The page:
2 thoughts on “A Prescription For Compassionate Health Care

  • December 2, 2016 at 8:09 am

    From my own experience as a patient, empathy from healthcare professionals feels very rare. This includes the mental health profession where I have frequented since a child. Very rarely have I been treated in a way that I would call empathically. I understand that people in the medical profession occaisonally have to distance themselves from their patients in order to protect themselves (and their mental health), but I feel like some make that distance too big.
    My worst experience to date happened a few weeks ago when I was forced to undergo an abortion at 8 weeks. I had never done one before, I was scared, didn’t know what to expect and more than anything I was sad and depressed for even having to make this decision in the first place. The nurse that I met with for the consultation and eventually to get the medication to end my pregnancy was very short with me right from the start. She gave very short answers to my questions (frankly I got more information from Google than I did from her) and did nothing to reassure me. When I came back during the second appointment to get the termination-pill (or whatever you want to call it) she refused to look at me or offer me any empathy or comfort for what I was going through. Other than asking me if this is really what I wanted (which they have to, she told me) she didn’t speak me, she just stared at her computer. When I left after taking the pill, I was not only feeling horrible about ending a pregnancy of a child that was wanted, but I was also feeling horrible because her treatment of me made me feel like I was a horrible person for going through this. What I needed during that time was someone to offer me comfort and make me feel like it would be okay, but instead she was just so full of judgement.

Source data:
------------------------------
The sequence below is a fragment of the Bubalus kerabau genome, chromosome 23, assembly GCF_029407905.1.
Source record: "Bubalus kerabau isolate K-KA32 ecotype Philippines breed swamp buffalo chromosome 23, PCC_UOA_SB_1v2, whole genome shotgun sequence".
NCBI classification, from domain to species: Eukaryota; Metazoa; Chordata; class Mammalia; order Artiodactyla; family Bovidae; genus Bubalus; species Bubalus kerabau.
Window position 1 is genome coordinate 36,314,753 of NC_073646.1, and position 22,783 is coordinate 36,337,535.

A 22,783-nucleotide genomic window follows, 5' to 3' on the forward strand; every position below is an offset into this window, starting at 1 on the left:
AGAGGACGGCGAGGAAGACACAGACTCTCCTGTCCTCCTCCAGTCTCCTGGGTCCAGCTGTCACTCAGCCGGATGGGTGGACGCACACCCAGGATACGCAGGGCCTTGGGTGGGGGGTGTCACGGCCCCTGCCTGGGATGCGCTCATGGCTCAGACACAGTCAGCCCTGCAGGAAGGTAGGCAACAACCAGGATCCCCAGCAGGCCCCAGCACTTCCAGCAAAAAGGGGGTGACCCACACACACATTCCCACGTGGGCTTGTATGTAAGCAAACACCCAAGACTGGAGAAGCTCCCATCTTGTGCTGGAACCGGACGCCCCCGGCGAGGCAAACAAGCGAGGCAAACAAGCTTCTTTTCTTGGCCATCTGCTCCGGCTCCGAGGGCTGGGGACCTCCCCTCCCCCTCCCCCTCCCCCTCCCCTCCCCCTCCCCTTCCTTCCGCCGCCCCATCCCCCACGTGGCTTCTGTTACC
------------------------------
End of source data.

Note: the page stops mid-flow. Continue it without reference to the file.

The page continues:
I have a lot of bad memories in regard to my experiences with the health profession here (Sweden) and now as an adult, I very very rarely visit the doctor unless I absolutely have to for that exact reason. Like I said; I understand the need to distance yourself from a patient, but at the same time I don’t think that it should get to the point where the patient is made to feel uncomfortable and bad about asking for help in the first place, no matter what the reason is for the visit.

    • December 2, 2016 at 8:15 am

      I am SO sorry for your experience. It made what was undoubtedly painful even moreso. Do you have supports to help you get through this? And, when you are feeling up to it, you may want to write a letter to the medical office to let the director know how they might improve services to those who come to them. Medical care is about people, not disease.

      Hugs from here,



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